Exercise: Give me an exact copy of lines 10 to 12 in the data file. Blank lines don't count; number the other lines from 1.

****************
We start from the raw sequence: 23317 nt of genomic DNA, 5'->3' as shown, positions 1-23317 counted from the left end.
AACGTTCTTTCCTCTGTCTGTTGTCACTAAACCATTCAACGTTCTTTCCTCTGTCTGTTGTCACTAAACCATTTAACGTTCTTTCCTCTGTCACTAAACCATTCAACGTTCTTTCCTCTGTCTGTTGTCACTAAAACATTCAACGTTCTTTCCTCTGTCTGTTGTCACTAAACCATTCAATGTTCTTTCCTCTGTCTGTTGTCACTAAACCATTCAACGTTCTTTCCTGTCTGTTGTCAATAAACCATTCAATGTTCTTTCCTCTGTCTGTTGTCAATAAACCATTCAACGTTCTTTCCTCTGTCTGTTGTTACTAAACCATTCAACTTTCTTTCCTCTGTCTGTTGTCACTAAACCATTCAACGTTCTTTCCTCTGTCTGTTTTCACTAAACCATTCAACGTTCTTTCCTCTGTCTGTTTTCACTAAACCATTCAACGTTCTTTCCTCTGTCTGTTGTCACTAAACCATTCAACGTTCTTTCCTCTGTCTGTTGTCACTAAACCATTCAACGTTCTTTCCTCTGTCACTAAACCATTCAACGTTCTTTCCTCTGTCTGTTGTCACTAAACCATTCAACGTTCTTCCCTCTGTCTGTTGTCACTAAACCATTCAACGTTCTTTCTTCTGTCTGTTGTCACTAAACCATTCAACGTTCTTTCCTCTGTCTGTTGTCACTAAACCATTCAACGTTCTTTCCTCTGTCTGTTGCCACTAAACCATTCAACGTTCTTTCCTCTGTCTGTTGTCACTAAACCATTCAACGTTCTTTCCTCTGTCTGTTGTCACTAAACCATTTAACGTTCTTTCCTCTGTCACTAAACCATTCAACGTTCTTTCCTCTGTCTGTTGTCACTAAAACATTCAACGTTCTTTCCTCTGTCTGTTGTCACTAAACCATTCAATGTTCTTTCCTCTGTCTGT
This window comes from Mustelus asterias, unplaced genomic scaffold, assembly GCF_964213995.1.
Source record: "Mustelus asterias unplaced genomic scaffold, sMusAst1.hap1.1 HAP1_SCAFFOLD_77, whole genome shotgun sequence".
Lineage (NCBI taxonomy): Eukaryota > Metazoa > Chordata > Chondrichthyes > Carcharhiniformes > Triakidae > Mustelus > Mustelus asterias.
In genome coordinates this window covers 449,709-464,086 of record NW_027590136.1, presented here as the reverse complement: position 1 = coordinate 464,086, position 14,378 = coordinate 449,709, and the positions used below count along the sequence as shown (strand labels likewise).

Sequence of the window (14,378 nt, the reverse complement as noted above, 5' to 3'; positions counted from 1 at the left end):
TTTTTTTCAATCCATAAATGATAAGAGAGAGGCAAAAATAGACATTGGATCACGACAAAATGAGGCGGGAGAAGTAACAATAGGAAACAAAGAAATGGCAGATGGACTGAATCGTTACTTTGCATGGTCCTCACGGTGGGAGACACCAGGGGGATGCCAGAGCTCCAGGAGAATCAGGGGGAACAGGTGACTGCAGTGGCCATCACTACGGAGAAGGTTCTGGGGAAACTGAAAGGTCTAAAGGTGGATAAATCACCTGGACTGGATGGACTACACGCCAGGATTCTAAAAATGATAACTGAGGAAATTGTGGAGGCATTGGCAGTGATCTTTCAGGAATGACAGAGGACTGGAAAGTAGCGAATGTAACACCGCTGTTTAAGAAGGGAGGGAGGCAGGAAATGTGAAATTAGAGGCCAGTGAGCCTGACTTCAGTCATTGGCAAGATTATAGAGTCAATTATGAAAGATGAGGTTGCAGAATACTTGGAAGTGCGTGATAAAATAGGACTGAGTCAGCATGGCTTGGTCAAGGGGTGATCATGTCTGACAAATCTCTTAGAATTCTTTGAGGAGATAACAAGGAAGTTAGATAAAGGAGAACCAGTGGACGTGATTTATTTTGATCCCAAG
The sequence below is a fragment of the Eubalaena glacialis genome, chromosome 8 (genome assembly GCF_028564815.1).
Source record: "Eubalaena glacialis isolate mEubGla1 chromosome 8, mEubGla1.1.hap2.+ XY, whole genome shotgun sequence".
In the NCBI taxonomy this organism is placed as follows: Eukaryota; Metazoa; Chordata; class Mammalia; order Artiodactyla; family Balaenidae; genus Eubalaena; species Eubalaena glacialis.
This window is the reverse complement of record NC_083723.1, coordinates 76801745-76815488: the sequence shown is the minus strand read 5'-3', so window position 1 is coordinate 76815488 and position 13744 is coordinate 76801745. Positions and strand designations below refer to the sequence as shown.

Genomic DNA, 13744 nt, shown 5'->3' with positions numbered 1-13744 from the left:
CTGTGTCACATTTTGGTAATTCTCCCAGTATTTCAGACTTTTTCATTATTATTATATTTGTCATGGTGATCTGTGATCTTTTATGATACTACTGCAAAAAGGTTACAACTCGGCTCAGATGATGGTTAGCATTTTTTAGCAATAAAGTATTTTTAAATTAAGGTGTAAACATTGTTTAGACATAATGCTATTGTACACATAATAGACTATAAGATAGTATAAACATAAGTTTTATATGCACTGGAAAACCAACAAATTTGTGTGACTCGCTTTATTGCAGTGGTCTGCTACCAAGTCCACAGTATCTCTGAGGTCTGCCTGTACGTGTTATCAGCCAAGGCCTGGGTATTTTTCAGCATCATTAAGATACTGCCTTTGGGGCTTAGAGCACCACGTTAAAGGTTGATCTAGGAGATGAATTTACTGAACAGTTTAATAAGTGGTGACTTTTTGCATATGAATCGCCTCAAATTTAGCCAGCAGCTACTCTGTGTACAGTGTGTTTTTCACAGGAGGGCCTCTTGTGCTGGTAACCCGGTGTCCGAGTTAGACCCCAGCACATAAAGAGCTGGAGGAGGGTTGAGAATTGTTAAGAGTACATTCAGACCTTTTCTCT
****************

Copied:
Source record: "Eubalaena glacialis isolate mEubGla1 chromosome 8, mEubGla1.1.hap2.+ XY, whole genome shotgun sequence".
In the NCBI taxonomy this organism is placed as follows: Eukaryota; Metazoa; Chordata; class Mammalia; order Artiodactyla; family Balaenidae; genus Eubalaena; species Eubalaena glacialis.
This window is the reverse complement of record NC_083723.1, coordinates 76801745-76815488: the sequence shown is the minus strand read 5'-3', so window position 1 is coordinate 76815488 and position 13744 is coordinate 76801745. Positions and strand designations below refer to the sequence as shown.